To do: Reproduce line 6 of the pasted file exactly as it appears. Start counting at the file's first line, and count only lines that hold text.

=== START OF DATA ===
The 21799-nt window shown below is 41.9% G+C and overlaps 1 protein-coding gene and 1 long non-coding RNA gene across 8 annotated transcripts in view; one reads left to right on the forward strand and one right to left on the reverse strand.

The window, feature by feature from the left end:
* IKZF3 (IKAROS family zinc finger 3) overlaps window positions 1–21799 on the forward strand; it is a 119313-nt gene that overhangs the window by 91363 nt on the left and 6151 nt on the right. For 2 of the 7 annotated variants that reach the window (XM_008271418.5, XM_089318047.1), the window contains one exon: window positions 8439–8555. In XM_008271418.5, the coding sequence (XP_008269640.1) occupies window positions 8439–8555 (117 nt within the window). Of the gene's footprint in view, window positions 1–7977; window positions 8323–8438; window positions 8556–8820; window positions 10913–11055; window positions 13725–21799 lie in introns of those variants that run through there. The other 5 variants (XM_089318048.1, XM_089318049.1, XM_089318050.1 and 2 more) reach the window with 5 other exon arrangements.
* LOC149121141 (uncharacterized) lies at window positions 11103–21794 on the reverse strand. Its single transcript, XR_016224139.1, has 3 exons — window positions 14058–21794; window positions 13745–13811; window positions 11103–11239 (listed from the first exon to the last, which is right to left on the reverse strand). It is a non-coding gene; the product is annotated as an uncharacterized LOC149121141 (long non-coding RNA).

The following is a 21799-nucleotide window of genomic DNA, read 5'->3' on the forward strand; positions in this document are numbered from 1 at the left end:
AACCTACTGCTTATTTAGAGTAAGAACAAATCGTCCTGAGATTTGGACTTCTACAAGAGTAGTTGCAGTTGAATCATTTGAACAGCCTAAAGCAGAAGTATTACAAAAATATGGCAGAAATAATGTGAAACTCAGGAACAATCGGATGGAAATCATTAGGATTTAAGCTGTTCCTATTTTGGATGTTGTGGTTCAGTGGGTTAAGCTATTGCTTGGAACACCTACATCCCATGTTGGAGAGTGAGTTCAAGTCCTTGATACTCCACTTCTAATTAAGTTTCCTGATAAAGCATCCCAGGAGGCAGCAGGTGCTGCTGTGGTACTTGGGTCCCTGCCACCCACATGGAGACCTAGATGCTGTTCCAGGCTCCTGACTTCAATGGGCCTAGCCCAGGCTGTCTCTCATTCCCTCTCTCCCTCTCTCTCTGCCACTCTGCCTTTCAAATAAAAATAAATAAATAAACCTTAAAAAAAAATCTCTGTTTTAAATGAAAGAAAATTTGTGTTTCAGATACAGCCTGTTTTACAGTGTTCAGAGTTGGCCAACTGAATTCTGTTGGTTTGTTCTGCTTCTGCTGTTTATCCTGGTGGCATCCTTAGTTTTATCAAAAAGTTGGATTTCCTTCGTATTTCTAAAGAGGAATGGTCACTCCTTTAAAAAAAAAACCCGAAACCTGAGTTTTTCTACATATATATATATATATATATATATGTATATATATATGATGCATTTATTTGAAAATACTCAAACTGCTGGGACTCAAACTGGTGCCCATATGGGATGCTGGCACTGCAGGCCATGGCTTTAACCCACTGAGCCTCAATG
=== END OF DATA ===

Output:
AACCTACTGCTTATTTAGAGTAAGAACAAATCGTCCTGAGATTTGGACTTCTACAAGAGTAGTTGCAGTTGAATCATTTGAACAGCCTAAAGCAGAAGTATTACAAAAATATGGCAGAAATAATGTGAAACTCAGGAACAATCGGATGGAAATCATTAGGATTTAAGCTGTTCCTATTTTGGATGTTGTGGTTCAGTGGGTTAAGCTATTGCTTGGAACACCTACATCCCATGTTGGAGAGTGAGTTCAAGTCCTTGATACTCCACTTCTAATTAAGTTTCCTGATAAAGCATCCCAGGAGGCAGCAGGTGCTGCTGTGGTACTTGGGTCCCTGCCACCCACATGGAGACCTAGATGCTGTTCCAGGCTCCTGACTTCAATGGGCCTAGCCCAGGCTGTCTCTCATTCCCTCTCTCCCTCTCTCTCTGCCACTCTGCCTTTCAAATAAAAATAAATAAATAAACCTTAAAAAAAAATCTCTGTTTTAAATGAAAGAAAATTTGTGTTTCAGATACAGCCTGTTTTACAGTGTTCAGAGTTGGCCAACTGAATTCTGTTGGTTTGTTCTGCTTCTGCTGTTTATCCTGGTGGCATCCTTAGTTTTATCAAAAAGTTGGATTTCCTTCGTATTTCTAAAGAGGAATGGTCACTCCTTTAAAAAAAAAACCCGAAACCTGAGTTTTTCTACATATATATATATATATATATATATGTATATATATATGATGCATTTATTTGAAAATACTCAAACTGCTGGGACTCAAACTGGTGCCCATATGGGATGCTGGCACTGCAGGCCATGGCTTTAACCCACTGAGCCTCAATG